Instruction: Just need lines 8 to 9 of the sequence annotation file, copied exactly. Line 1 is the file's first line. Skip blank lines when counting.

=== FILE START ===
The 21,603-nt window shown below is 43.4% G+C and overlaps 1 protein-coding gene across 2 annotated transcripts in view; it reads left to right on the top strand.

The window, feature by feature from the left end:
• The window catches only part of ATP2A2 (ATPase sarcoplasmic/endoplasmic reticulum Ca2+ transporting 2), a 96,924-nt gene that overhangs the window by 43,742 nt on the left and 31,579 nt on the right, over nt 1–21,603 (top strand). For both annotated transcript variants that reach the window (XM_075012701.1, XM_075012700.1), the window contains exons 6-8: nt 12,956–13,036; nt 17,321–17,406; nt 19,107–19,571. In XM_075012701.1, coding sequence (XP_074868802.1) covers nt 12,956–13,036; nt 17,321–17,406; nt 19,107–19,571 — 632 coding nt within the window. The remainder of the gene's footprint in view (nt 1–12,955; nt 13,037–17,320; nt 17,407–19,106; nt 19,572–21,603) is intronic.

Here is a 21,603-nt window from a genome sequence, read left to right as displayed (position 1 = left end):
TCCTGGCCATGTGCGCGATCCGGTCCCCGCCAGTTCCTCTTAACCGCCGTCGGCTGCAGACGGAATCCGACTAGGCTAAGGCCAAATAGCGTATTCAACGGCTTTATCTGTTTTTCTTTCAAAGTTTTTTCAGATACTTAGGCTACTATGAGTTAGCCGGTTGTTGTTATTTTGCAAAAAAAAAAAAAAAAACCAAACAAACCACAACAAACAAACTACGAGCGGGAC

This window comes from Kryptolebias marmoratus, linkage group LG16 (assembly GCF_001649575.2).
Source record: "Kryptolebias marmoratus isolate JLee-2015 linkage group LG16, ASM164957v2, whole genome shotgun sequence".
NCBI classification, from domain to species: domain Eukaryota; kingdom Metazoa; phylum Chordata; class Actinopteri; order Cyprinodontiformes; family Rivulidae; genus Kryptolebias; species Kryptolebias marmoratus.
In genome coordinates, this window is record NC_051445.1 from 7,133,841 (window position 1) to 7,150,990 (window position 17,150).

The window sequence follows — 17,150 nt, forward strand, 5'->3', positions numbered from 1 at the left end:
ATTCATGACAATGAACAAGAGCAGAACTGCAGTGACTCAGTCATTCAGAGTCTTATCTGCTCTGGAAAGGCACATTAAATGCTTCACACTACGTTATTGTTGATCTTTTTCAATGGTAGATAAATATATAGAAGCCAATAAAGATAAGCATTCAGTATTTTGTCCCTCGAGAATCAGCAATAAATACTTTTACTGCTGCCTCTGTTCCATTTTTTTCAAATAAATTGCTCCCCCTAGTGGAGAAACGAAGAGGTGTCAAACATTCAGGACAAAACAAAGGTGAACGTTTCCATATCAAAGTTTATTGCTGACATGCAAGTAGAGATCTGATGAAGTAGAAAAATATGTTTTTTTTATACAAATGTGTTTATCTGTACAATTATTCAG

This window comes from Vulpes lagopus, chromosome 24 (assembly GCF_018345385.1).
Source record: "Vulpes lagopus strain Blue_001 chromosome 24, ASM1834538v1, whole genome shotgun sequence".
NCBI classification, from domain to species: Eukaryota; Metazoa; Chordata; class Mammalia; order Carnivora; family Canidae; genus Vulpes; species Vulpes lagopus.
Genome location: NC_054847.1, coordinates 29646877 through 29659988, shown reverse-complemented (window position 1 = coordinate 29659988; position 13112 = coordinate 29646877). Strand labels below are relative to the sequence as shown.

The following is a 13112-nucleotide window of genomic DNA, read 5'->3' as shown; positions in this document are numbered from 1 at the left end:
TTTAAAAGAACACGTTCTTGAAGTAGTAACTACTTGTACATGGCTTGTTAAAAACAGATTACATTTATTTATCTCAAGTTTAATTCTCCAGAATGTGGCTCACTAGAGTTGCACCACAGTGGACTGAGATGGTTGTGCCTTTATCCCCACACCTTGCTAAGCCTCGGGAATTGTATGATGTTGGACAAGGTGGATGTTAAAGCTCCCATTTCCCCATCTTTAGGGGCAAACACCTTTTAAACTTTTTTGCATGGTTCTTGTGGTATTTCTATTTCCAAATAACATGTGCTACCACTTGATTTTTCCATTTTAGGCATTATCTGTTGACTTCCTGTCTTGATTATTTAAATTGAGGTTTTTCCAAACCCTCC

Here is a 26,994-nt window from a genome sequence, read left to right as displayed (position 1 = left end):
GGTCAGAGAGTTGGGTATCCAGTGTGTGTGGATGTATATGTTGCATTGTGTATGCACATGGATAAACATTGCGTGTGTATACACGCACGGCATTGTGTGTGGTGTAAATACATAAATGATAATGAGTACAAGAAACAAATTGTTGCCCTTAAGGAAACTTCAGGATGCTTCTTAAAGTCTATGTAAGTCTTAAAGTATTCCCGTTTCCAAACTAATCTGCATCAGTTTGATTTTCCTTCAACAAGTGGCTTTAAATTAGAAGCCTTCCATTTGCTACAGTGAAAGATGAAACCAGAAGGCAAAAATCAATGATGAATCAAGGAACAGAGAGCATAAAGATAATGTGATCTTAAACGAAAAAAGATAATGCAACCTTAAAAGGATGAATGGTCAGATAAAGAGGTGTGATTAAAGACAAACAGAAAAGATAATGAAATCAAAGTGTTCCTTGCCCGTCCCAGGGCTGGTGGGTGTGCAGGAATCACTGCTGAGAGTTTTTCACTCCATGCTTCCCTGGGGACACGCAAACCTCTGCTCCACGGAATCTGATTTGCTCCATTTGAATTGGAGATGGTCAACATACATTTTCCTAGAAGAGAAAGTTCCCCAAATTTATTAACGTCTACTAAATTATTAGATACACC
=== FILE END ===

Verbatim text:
NCBI classification, from domain to species: domain Eukaryota; kingdom Metazoa; phylum Chordata; class Actinopteri; order Cyprinodontiformes; family Rivulidae; genus Kryptolebias; species Kryptolebias marmoratus.
In genome coordinates, this window is record NC_051445.1 from 7,133,841 (window position 1) to 7,150,990 (window position 17,150).